The Product Management & Product Marketing Backlog


by Jim Holland

 

In the Agile world, the key to product success and a driving cadence is the product backlog.  If managed well, the backlog balances strategic initiatives and tactical features. What would happen if product management and product marketing professionals adopted and used backlogs?
 

Will a backlog drive strategic thinking and provide clarity?

It’s my hypothesis that product management and product marketing teams can be more effective, increase strategic actions and build cadence when they identify, prioritize and build a backlog focused on their roles.

From a Historical Perspective
Whether you work in an organization where Agile or Lean principles (SCRUM, Kanban, etc.) have been adopted, I’d bet most of your product management and product marketing thinking is still list or task-driven or formulated on-the-fly.

And forget about priorities. They change with the whim of the organization or the latest Flying Monkey.

Most product management practices, training and tools are focused on non-iterative actions. While their tenants and intentions are good, it’s been my experience that product management and product marketing mask their organizations engineering process and it cascades into their thoughts, actions and focus.

The Hypothesis
My hypothesis was to test this with a diverse group of product professionals (preferably ones I didn’t know) and together surface where we’re spending our time and build a backlog of new thinking.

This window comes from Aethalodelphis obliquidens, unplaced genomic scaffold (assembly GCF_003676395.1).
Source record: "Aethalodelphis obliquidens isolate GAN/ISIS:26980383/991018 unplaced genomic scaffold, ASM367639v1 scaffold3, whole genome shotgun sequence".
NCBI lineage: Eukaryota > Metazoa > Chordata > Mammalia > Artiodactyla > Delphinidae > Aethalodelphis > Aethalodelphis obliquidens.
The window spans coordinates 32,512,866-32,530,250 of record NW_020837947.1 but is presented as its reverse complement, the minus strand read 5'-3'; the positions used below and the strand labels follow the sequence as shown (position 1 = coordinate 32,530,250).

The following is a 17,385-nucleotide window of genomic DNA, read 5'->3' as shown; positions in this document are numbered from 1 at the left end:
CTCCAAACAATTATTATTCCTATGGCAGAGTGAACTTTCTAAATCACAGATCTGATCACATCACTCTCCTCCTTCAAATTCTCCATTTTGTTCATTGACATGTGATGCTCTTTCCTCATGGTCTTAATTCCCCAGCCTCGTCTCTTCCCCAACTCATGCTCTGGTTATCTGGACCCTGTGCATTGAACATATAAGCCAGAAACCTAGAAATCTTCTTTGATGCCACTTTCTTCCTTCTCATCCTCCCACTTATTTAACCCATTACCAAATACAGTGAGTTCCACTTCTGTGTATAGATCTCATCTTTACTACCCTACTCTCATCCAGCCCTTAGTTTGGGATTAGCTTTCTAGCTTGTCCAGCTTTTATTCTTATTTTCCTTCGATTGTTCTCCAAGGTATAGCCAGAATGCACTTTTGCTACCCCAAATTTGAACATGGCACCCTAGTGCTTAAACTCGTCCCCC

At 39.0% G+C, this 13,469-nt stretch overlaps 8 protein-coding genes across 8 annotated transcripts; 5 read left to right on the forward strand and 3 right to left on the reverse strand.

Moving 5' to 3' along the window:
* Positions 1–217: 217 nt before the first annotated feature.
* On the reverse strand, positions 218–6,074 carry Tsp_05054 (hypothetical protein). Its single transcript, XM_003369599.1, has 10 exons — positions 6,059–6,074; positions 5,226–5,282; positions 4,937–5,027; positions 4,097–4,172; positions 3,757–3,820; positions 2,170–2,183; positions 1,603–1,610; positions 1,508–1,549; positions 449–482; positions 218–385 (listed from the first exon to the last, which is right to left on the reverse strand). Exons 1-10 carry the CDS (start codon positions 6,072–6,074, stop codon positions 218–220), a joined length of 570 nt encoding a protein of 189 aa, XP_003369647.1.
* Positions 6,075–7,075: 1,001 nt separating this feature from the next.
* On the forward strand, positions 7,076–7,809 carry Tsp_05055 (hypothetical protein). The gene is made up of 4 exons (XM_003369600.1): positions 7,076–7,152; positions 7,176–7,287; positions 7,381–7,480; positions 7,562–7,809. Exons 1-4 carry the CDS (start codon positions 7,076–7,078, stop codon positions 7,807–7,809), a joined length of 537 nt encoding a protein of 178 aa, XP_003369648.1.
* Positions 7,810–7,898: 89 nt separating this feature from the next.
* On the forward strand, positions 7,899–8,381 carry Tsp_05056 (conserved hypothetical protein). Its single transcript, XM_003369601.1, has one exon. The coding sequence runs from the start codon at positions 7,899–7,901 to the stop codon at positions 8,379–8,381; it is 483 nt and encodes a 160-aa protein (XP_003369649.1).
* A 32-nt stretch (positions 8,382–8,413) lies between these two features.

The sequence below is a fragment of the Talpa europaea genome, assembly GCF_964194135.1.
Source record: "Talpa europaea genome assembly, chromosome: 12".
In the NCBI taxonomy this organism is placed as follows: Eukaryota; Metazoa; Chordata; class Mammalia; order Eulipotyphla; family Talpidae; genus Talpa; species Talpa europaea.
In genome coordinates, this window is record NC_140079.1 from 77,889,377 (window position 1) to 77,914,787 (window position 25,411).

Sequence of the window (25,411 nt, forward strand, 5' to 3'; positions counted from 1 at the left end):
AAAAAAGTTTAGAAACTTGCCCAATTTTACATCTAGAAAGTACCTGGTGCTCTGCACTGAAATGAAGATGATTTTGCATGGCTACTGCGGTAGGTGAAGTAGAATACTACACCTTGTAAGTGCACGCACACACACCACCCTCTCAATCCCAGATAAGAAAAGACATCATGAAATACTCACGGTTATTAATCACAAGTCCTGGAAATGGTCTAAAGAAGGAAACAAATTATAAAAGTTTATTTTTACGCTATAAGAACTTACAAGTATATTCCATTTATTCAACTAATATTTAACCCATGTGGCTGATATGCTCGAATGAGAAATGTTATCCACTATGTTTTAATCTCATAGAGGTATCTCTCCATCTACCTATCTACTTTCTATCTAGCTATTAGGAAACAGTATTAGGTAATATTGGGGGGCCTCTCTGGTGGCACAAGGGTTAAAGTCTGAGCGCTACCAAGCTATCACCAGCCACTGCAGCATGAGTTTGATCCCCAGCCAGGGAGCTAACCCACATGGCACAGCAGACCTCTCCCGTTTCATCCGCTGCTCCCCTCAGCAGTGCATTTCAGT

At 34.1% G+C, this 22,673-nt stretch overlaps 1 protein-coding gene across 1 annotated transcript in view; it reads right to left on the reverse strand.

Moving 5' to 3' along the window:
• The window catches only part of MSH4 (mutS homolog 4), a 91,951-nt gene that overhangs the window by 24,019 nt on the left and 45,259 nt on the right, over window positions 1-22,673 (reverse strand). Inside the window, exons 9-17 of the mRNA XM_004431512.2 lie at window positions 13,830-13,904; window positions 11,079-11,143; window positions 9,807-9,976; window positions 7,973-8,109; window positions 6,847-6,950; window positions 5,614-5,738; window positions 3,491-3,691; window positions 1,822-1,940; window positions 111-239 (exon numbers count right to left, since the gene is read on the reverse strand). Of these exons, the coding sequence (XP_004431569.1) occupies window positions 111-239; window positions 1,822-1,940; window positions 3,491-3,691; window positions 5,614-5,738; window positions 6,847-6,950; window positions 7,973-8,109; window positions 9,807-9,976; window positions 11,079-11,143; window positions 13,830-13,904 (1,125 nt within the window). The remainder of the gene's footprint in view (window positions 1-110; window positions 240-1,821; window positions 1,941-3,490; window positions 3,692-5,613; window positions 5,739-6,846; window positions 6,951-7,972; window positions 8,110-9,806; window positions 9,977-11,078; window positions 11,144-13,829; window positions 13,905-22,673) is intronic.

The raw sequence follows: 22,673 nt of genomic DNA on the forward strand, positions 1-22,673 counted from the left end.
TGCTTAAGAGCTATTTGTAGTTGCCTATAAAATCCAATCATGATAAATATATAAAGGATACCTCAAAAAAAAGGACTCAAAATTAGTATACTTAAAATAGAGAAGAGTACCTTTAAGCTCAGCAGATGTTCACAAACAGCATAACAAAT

I attended the DFW Product Camp and led a session of 26 people. The session was represented by the following categories:

  • Product Management (8)
  • Product Marketing (4)
  • Marketing (8)
  • Those leading Product Management and/or Product Marketing (3)
  • Other (Included a CEO and consultants) (3)

The Exercise
With limited time, we decided to choose Product Management to test the hypothesis. In a PowerPoint-free zone, (thanks Seth Godin) we began by identifying four themes that included:

  • Planning and Strategy
  • The Now Product
  • Communications
  • Tools and Process

In each of these areas, I asked the group to identify and write down topics where they spent most of their time and post them under the themes.

It’s no surprise that topics such as; Crisis Management, Tools Implementation, Sales Demos, Customer Issues and Product Features surfaced most often. The picture below represents the number of items that appeared.

I then asked the group to think about and prioritize the areas they would (and should) spend more time. From the image to above, it’s evident that more strategic areas focused on Strategy and Planning, as well as The Now Product were desired.

The highest number of votes included:

  • Strategy development and alignment
  • Market definition
  • Clarify strategic vision
  • The Compelling Why
  • Market Research
Creating a Balanced Backlog
In his article Product Backlog Rules of Thumb, Chris Sterling describes several rules for successful backlogs. For product professionals, I would recommend the following:
  • Keep your backlog simple